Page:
Good Riddance, Mr. Bush
Well, George Bush has done it again.
First he looks in Putin's eyes and declares him trustworthy. Then he invites Russia's General Shamanov, an infamous war criminal, over for tea and photo ops at the White House. And now as he leaves office, he's killing the Voice of America Russian broadcast.
Writing in the Moscow Times on June 26th, under the headline "Forget Defeat, Momentum Now with Russia" an abject moron named Mitch Phillips stated: "Spain hammered Russia 4-1 in the group stage of Euro 2008, but it should be a very different game when they meet again in Thursday's semifinal, with Russia transformed by the return of Andrei Arshavin."
It was, indeed, quite different. In the second match, Russia failed to score a single goal, ending the two-match rubber down 7-1.
And that's the Moscow Times talking, relatively speaking a voice of informed illumination compared to the rest of Russia's media establishment, which is owned and operated by the Kremlin. Do you dare to imagine what sort of gibberish might have aired on the RTR television network?
The Voice of America was one of Russia's few possible antidotes to that kind of gibberish -- that is, when it wasn't being feverishly jammed by the Kremlin. With little Internet access* and massive crackdown against bloggers underway, Russians had virtually no sources of real information left about the world, and now George Bush is knifing the VOA baby and leaving Russians utterly in the neo-Soviet darkness. It's pretty ironic that just as the Kremlin is gearing up its Russia Today propaganda network, the United States is choking off the main counterbalancing force at VOA. It's almost, in fact, as if George Bush were a KGB agent working for Vladimir Putin himself.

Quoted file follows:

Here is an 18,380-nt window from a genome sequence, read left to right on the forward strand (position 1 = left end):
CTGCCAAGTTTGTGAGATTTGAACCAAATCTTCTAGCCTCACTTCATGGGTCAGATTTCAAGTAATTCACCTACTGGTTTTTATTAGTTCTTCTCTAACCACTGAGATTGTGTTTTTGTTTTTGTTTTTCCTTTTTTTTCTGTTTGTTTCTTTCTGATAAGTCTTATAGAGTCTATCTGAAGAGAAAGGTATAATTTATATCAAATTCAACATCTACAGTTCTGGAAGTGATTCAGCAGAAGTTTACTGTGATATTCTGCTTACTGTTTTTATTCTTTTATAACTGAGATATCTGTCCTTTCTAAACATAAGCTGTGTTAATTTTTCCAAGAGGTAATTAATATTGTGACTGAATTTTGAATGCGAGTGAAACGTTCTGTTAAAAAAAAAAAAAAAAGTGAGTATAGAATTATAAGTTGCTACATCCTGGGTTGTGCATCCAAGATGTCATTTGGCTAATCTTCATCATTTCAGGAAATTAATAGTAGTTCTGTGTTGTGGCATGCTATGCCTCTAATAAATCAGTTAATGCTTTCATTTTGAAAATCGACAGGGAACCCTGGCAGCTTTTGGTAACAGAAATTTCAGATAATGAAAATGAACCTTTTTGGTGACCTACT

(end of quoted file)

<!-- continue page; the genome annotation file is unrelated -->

Mr. Bush has betrayed democracy in just about every way it can possibly be betrayed, and the sooner he is evicted from Washington DC the better. On his watch, Republicans have lost control of Congress and seen the ideals of Ronald Reagan severely undermined; they as much as anyone should be delighted to give Mr. Bush the bum's rush out the door.
One can only hope that America's next president will see the utter insanity of shutting down the VOA's Russia service and will immediately restore it. If Barack Obama were any kind of defender of the liberals value he supposedly stands for, he would already have announced that upon entering the White House his first official act would be to switch the juice back on at VOA Russia, and it's something he should readily find bipartisan support for among the Republicans. Instead, Obama is absolutely silent as to what specific steps he would take to stand up for liberal democracy in Russia, a shameful display from someone who promises "change we can believe in." John McCain is foursquare on record calling for specific moves to stand up to Putin's Russia, but ought to directly address the VOA, a perfect opportunity for him to distance himself from the woeful Bush record on Russia.
*NOTE: In September 2007 the size of Russia's internet audience was just 14 million, less than 10% of the population. That represented a massive increase from the even more puny 12 million a year before. Russia's internet audience is the same size as that of Spain, a country with less than one-third Russia's population. It is rivaled by tiny Netherlands, which is nearly one-tenth the size of Russia. Given the average Russian's wage of $4/hour and the cost of access, which is roughly the same as in Europe, this is hardly surprising. And given the Kremlin's willingness to prosecute a person who wrote a comment on a blog as a criminal (and to shut down website like The eXile entirely), even less so. Easily three-quarters of Russia's population are totally cut off from the world wide web in any practical sense.